It's certainly light enuf to trailer, tho loading and launching won't be too fun unless you have access to a hoist. The SJ24 was one of the racier Clark designs, meant to compete with the J/24 as a price-point OD or club racer. It is nowhere close to the J/24 in speed, however (219 vs 168). Its rig is undersized, it won't hold with the J upwind a'tall, and you hadn't ought to make up time on the downwind leg or you'll be washing your Windex. A few people still race them, and they can do well under PHRF with a good crew.
The boat's most famous quality is its white-knuckle ride under spinnaker. It rolls like a ferry. You'll be glad for the small cockpit when lying on your side. But if your throttle back or sail wing-and-wing, it will behave fine. Many of the Clark boats feel
faster than they objectively are -- quick, rather than fast -- which makes them really nice daysailers, if you don't have any particular place to go.
You can singlehand the boat fine. Loads are reasonable and everything can be handled at the coamings or coachroof. (You will love the roller furling.) Build quality was 'meh.' General glass work was about standard, balsa decks on all Clark boats seem to suffer water intrusion. Look for soft spots, maybe use that to negotiate.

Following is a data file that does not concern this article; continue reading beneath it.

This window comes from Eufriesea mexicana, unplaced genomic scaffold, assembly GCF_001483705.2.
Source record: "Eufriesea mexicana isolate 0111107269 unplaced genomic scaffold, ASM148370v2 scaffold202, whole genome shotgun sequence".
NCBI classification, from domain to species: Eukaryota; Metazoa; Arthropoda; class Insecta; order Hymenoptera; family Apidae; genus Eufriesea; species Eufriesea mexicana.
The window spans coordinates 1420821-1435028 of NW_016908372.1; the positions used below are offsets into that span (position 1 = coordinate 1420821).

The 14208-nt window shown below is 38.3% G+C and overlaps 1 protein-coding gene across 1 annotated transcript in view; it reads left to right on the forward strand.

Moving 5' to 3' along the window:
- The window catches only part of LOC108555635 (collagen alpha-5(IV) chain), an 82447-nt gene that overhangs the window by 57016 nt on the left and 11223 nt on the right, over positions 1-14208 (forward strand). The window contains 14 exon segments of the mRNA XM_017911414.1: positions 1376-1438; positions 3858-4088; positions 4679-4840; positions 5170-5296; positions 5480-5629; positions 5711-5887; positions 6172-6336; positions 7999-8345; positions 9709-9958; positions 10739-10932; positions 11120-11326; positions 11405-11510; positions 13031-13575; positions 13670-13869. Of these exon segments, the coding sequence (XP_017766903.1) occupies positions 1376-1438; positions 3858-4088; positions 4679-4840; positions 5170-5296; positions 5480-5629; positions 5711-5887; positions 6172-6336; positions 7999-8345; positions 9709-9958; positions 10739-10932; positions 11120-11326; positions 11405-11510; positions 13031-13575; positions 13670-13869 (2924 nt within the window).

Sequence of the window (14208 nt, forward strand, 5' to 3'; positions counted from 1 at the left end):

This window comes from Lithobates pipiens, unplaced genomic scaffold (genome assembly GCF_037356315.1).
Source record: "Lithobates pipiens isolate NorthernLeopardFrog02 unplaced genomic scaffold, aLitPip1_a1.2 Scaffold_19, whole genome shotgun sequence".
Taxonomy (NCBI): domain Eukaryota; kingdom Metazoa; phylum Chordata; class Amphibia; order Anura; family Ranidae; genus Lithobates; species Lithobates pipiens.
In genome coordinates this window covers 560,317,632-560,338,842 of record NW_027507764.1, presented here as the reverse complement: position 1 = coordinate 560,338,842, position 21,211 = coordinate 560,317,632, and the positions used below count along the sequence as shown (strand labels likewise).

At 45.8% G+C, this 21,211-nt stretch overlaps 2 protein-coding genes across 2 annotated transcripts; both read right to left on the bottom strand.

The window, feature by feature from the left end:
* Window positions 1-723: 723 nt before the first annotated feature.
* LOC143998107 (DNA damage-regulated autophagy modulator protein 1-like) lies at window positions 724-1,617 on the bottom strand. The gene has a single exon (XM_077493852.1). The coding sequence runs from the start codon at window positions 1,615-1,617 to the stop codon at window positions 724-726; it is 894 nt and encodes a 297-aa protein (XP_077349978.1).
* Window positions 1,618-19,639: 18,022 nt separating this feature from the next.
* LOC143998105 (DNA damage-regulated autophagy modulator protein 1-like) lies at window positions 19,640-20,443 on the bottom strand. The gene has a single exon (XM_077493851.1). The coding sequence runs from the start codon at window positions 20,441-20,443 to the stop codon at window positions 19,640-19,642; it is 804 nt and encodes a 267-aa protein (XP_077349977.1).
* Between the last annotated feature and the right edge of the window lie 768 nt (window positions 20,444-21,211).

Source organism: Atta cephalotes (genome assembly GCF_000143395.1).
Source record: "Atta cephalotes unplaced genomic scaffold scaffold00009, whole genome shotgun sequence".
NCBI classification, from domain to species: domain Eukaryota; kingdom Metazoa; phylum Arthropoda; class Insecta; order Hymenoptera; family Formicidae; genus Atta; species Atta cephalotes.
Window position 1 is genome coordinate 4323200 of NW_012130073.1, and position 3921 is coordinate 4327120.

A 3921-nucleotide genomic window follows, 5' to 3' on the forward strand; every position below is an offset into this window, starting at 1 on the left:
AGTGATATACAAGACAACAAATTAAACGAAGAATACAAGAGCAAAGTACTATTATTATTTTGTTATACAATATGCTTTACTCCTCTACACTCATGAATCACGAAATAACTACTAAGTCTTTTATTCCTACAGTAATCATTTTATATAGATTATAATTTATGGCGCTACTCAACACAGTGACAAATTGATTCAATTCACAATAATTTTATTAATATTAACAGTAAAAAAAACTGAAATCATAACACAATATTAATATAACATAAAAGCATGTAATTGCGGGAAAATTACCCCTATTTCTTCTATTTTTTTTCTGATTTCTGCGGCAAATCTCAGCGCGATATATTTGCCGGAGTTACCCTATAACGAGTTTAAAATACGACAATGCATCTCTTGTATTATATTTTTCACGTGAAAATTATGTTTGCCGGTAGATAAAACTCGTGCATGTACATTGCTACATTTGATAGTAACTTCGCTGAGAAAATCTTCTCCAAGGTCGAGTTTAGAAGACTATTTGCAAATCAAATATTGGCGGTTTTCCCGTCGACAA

Stock deck hardware was not great; bonus points if that's been upgraded to Harken or similar. (From the ad, looks like lots of fresh Schaeffer gear -- that's good.) Sails are cheap for this boat; you should be able to find good used rags all over the PNW. Most parts still available & what isn't can be substituted or fabricated. It's a cheap boat to own & lots of fun to sail, tho I'd want some experience & a beefy helper before taking it out in a blow. Not a boat for the open ocean, but good fun/$ ratio inshore. If it checks out, go for it! (Then take that bloody danforth off the bow pulpit....)